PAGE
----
GE Puts a Quarter-Million Cows to Work in Chinese Biogas Plant
<p>In an effort to help ease China's energy shortage and put tons of biowaste to good use, a 250,000-head cow farm in north eastern China will use animal dung to power four GE Jenbacher biogas engines and produce an estimated 38,000 MWh a year.<br /> </p>
In an effort to help ease China's energy shortage and put tons of biowaste to good use, a 250,000-head cow farm in north eastern China will use animal dung to power four GE Jenbacher biogas engines and produce an estimated 38,000 MWh a year.
GE and operators of the new Liaoning Huishan Cow Farm, which is scheduled to begin operation in September, announced their plans today. When it is complete, the operation with be the largest cow-powered biogas project in the world.
Biogas projects using GE Jenbacher engines can be found at dairy farms in Punjab, India, and Waterloo, Wisconsin, and at chicken farms in Beijing and Penglai, China.
The operation slated for the Huishan farm complex in Shenyang, China, tops all the earlier projects.
Energy produced at the dairy farm would power an estimated 10,000 homes in Europe and considerably more in China, where average energy consumption per household is not as great, said Martina Streiter, the spokeswoman specializing in Jenbacher engines for GE Power & Water.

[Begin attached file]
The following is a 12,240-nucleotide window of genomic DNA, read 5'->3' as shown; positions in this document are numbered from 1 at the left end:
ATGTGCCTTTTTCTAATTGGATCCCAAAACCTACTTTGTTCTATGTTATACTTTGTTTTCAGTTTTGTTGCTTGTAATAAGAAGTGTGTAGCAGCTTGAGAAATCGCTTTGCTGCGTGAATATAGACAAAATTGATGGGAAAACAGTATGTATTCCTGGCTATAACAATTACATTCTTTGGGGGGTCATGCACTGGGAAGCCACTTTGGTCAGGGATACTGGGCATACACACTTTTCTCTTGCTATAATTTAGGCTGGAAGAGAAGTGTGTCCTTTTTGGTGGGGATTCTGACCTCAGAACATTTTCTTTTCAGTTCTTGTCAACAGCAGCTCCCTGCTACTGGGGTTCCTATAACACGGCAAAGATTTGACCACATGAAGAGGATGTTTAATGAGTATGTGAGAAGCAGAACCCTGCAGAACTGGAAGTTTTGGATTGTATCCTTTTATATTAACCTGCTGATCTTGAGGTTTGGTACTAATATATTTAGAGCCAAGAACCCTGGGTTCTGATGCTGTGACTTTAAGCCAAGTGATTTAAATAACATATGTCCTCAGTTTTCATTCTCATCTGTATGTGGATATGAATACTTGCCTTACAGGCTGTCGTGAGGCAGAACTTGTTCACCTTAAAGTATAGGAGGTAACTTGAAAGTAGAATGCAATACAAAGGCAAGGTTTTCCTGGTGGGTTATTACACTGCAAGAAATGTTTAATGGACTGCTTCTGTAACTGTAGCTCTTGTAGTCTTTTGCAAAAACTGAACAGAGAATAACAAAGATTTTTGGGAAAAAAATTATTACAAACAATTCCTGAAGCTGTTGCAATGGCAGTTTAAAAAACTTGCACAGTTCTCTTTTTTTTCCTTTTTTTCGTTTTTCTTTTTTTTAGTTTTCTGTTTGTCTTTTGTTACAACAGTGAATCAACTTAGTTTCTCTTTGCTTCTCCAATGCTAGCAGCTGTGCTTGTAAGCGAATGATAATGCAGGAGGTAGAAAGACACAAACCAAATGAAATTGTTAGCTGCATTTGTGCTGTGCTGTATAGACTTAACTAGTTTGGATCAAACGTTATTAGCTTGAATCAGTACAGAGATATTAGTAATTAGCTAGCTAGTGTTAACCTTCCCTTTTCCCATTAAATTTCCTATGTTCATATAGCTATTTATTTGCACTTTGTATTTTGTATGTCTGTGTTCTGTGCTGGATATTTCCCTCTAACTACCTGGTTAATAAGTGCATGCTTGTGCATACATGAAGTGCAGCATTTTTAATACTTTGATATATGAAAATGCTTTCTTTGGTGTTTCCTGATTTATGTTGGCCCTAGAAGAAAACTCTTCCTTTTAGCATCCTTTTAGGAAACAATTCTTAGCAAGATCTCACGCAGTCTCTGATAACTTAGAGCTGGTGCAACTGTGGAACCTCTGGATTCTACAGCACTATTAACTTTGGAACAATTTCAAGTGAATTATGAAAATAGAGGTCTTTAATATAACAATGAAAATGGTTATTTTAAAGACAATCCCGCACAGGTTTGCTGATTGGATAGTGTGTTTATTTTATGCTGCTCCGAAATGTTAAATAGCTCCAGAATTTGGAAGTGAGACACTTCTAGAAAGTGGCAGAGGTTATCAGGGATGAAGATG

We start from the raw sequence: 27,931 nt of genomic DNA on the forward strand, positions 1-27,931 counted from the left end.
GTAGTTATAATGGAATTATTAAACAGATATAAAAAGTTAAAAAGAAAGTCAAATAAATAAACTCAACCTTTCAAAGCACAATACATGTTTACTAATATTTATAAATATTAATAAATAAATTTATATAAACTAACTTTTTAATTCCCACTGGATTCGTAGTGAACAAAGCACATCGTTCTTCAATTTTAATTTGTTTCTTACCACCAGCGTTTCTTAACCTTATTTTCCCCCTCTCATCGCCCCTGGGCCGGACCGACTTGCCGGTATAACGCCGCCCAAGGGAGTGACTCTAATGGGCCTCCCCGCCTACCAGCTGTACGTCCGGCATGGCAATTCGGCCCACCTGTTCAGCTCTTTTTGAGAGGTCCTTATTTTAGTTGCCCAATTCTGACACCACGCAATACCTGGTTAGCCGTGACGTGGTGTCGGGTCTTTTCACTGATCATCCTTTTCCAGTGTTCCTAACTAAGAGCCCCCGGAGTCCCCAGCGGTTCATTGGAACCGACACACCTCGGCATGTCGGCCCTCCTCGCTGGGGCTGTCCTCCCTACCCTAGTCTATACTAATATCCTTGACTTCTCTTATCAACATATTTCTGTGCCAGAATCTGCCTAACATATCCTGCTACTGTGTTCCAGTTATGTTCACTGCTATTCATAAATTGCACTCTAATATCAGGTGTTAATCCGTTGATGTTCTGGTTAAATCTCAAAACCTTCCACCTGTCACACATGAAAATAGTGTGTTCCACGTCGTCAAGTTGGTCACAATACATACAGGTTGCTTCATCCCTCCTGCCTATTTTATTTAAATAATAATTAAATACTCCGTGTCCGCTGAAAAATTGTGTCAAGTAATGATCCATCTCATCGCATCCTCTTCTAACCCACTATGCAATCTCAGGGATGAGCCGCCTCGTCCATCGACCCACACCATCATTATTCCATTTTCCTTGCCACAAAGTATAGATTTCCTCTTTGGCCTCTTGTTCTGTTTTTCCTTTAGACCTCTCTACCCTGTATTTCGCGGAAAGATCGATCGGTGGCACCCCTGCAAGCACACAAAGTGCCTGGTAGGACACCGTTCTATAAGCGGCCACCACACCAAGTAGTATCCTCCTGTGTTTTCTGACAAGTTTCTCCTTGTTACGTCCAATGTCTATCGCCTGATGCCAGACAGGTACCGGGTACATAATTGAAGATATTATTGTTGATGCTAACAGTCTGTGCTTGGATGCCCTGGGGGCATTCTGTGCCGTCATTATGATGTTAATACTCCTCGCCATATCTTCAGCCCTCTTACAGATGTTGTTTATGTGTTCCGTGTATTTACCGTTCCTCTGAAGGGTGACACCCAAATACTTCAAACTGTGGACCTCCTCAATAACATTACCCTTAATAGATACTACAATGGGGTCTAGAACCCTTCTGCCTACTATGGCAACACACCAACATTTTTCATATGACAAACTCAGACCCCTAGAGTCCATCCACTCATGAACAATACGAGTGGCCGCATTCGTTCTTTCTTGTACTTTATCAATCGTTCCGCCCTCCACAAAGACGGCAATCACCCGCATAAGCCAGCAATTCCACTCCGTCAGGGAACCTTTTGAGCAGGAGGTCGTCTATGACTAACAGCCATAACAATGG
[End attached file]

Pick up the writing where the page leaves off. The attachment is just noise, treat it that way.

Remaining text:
Energy generated at the dairy plant will be sold to China's state grid. The liquid byproduct from biogas production will be used on pasture grass and the remaining solid waste can be sold as organic fertilizer, according to GE.
All told, the project is expected to reduce carbon dioxide emissions by 180,000 tons year.
“The disposal and treatment of biological waste represents a major challenge for the waste industry,” said Xu Guangyi, vice president of the Liaoning Huishan Cow Farm, in a statement released today. “GE’s efficient, durable and reliable Jenbacher biogas engines will allow us to face that challenge by maximizing the use of an economical energy supply -- cow manure.”
Images courtesy of GE.